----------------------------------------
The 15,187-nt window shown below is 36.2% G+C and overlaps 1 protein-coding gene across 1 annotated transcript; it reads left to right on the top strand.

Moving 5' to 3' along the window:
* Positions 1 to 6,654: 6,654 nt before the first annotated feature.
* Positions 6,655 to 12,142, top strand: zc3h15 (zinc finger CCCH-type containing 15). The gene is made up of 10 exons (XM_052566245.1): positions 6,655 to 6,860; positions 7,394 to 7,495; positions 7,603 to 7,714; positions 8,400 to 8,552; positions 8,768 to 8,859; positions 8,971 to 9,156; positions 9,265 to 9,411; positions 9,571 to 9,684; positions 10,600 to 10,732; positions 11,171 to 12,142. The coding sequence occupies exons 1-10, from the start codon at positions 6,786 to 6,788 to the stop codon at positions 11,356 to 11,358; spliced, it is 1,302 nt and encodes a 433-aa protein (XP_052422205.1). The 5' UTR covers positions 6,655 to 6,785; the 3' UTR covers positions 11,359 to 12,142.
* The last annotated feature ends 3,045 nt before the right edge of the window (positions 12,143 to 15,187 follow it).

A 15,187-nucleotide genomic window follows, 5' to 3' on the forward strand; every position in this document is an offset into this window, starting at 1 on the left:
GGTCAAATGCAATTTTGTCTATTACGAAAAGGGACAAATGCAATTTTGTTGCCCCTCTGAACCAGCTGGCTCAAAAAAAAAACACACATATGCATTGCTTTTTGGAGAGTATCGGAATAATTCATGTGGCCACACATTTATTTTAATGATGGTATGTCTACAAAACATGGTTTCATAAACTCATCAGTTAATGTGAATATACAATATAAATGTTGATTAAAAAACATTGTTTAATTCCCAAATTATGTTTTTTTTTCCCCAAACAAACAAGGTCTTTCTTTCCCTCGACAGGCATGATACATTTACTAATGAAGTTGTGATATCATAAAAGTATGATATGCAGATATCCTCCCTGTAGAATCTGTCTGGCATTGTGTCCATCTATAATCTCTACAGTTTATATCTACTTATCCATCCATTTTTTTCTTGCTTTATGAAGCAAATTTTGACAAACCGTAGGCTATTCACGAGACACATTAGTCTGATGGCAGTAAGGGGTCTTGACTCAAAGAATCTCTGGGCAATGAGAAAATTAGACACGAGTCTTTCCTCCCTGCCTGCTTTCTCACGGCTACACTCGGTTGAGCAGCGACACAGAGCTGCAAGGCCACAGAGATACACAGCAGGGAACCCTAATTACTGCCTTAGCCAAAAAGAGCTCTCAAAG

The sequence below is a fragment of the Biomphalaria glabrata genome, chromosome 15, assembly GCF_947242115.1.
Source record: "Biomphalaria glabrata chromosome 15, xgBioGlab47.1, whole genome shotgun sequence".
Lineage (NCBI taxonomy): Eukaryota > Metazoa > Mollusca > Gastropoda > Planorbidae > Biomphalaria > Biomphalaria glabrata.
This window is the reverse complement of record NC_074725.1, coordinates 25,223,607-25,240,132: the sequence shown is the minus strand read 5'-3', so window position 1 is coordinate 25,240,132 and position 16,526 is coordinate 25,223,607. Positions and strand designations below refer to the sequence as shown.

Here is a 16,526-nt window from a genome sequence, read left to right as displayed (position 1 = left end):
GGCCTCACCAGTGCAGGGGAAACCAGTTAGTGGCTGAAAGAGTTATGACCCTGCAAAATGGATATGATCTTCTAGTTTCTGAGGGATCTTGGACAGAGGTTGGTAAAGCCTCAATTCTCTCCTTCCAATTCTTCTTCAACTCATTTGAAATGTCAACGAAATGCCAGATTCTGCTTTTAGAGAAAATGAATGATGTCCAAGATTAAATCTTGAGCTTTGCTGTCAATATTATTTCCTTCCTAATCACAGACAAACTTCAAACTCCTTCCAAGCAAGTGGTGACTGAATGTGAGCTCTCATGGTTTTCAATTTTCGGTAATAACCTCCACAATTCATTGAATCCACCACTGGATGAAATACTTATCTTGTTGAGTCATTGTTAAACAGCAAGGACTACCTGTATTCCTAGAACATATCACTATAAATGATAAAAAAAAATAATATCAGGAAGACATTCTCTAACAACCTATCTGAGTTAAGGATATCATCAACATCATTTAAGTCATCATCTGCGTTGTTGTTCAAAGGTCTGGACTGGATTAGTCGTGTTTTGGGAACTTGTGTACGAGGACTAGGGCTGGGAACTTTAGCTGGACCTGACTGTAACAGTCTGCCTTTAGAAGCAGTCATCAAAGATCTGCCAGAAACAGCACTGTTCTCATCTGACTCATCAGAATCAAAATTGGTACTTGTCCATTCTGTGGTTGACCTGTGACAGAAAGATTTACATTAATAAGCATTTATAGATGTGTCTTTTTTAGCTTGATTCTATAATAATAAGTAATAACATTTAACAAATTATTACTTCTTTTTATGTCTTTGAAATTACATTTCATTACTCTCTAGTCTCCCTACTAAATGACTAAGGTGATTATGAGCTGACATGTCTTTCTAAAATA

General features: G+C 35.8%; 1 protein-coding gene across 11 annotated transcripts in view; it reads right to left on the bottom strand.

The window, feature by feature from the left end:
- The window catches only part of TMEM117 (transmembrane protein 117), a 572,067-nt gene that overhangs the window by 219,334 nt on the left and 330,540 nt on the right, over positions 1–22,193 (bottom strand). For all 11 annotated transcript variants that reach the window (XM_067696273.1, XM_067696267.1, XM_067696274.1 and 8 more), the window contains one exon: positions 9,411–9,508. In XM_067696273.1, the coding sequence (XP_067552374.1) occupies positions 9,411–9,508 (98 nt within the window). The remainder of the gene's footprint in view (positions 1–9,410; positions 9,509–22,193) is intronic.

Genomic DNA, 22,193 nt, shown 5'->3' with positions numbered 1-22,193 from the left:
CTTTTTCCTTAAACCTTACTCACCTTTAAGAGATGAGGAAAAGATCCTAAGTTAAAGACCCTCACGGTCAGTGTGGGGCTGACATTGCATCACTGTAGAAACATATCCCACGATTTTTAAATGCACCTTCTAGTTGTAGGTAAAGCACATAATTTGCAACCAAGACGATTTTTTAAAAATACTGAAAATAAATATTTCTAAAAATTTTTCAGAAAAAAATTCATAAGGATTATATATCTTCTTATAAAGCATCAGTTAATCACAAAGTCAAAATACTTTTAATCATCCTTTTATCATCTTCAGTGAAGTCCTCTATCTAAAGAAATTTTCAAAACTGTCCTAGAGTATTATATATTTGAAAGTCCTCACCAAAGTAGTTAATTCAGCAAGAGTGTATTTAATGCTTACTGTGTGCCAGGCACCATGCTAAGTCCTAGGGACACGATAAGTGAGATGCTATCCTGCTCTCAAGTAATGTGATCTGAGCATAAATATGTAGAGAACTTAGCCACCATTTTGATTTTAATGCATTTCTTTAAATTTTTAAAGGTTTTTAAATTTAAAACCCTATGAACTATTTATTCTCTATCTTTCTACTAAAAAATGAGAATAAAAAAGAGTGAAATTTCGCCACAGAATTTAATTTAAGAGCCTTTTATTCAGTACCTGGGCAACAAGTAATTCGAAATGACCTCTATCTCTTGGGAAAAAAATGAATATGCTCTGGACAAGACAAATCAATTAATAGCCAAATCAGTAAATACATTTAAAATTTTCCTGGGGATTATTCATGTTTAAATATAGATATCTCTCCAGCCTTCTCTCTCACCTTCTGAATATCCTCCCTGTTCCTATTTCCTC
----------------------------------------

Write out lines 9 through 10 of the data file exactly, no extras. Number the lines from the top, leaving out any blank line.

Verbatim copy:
Source record: "Biomphalaria glabrata chromosome 15, xgBioGlab47.1, whole genome shotgun sequence".
Lineage (NCBI taxonomy): Eukaryota > Metazoa > Mollusca > Gastropoda > Planorbidae > Biomphalaria > Biomphalaria glabrata.